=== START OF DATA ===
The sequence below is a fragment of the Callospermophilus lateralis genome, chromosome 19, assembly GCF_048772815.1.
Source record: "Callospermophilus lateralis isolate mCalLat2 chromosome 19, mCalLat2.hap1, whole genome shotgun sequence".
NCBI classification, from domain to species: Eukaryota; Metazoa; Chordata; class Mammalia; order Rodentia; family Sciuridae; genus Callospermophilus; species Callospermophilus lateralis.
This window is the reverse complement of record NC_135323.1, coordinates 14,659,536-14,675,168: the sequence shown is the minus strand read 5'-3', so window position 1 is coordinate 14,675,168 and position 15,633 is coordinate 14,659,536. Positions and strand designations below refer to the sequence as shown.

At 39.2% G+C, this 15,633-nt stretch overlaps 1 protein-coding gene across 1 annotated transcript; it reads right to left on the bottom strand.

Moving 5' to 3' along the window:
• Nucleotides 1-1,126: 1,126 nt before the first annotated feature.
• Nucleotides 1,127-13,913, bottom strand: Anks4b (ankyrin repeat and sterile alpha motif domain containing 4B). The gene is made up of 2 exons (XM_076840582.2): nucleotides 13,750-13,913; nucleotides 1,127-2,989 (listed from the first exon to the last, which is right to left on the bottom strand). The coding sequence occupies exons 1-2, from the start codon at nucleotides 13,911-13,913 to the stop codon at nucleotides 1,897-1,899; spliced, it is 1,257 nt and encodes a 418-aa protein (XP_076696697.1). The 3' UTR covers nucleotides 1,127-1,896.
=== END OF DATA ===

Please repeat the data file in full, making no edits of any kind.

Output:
The sequence below is a fragment of the Callospermophilus lateralis genome, chromosome 19, assembly GCF_048772815.1.
Source record: "Callospermophilus lateralis isolate mCalLat2 chromosome 19, mCalLat2.hap1, whole genome shotgun sequence".
NCBI classification, from domain to species: Eukaryota; Metazoa; Chordata; class Mammalia; order Rodentia; family Sciuridae; genus Callospermophilus; species Callospermophilus lateralis.
This window is the reverse complement of record NC_135323.1, coordinates 14,659,536-14,675,168: the sequence shown is the minus strand read 5'-3', so window position 1 is coordinate 14,675,168 and position 15,633 is coordinate 14,659,536. Positions and strand designations below refer to the sequence as shown.

At 39.2% G+C, this 15,633-nt stretch overlaps 1 protein-coding gene across 1 annotated transcript; it reads right to left on the bottom strand.

Moving 5' to 3' along the window:
• Nucleotides 1-1,126: 1,126 nt before the first annotated feature.
• Nucleotides 1,127-13,913, bottom strand: Anks4b (ankyrin repeat and sterile alpha motif domain containing 4B). The gene is made up of 2 exons (XM_076840582.2): nucleotides 13,750-13,913; nucleotides 1,127-2,989 (listed from the first exon to the last, which is right to left on the bottom strand). The coding sequence occupies exons 1-2, from the start codon at nucleotides 13,911-13,913 to the stop codon at nucleotides 1,897-1,899; spliced, it is 1,257 nt and encodes a 418-aa protein (XP_076696697.1). The 3' UTR covers nucleotides 1,127-1,896.